Because it is not possible to predict with certainty which patients with systemic cancer and a new or changing headache pattern have brain metastasis, a careful neurological examination that includes tests of cognitive function is prudent, as it will often disclose findings additional to the complaints reported by the patient. Even in the presence of a normal examination, brain imaging is recommended.

Contrast-enhanced T1-weighted and fluid-attenuated inversion recovery (FLAIR) brain magnetic resonance imaging (MRI) sequences are the most useful methods to identify tumor, vasogenic edema, mass effect, and patency of the ventricular system. Unenhanced T1-weighted images are useful in identifying intratumoral bleeding if such bleeding is a consideration. Lumbar puncture for cytological examination or flow cytometry may be indicated if leptomeningeal tumor is suspected, but MRI findings are nondiagnostic.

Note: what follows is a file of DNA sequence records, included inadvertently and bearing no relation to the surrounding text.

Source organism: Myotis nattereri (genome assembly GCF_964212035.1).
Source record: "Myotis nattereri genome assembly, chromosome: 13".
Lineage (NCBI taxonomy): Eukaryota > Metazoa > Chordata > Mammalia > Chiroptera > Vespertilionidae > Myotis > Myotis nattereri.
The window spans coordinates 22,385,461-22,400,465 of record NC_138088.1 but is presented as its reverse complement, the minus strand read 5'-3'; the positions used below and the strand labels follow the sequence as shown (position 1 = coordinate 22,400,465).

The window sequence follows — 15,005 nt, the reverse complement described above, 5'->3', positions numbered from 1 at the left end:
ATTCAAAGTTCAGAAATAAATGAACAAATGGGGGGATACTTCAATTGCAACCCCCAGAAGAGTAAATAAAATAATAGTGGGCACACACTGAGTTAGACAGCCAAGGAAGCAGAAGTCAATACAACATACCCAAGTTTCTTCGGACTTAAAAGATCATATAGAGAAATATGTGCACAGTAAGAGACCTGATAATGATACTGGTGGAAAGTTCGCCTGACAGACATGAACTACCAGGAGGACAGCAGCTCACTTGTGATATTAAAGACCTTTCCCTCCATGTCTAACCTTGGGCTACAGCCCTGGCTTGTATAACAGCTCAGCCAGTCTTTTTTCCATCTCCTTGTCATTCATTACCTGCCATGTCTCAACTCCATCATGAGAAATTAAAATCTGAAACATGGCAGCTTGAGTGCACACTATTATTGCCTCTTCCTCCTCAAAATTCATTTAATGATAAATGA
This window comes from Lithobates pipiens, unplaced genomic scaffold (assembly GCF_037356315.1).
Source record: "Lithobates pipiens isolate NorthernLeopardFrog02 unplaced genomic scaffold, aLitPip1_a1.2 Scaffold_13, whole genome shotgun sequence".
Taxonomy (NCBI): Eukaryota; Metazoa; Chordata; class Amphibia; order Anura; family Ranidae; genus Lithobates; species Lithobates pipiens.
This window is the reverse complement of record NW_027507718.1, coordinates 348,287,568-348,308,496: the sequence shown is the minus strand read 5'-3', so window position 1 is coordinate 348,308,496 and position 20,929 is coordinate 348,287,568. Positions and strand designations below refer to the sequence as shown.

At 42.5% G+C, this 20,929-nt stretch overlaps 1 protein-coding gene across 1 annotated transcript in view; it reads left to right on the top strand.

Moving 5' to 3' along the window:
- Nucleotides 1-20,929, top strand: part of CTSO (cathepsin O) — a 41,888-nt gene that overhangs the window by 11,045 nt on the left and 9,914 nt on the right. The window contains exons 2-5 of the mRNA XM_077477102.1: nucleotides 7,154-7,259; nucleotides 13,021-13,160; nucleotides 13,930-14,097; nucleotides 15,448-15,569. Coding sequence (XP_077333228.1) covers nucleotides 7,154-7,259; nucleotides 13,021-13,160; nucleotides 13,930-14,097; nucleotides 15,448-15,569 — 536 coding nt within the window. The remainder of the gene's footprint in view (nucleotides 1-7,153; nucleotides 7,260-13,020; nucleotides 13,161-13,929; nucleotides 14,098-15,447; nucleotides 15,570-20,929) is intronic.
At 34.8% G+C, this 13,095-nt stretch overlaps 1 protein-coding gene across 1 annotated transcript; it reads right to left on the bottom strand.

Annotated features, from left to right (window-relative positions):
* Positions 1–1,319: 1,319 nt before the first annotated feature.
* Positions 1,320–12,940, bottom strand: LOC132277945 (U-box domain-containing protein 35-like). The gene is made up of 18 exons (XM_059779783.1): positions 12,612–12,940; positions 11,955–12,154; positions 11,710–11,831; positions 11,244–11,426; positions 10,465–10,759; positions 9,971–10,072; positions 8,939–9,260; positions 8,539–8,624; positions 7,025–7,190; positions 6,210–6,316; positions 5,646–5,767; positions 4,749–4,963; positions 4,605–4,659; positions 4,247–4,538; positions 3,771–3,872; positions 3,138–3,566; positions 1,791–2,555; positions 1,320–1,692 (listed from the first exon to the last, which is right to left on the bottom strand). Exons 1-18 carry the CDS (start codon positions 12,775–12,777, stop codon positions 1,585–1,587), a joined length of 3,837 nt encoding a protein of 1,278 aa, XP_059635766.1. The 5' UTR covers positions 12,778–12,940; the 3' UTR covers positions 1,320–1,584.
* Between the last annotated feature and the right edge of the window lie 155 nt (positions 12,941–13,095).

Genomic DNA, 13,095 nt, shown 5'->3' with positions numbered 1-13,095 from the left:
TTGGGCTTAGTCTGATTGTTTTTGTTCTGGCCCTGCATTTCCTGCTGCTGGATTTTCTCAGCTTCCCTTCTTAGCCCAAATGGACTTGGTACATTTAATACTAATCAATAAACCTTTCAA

Simple analgesics are usually adequate to treat headache related to impingement on pain-sensitive structures in the brain, but in rare circumstances, opioid analgesics may be required. In general, attempts should be made to treat the underlying tumor and associated vasogenic edema in order to relieve the headache. In patients without hydrocephalus, this treatment typically includes surgical resection and may include radiation and/or chemotherapy as well as the use of corticosteroids to treat vasogenic edema (see Cerebral Edema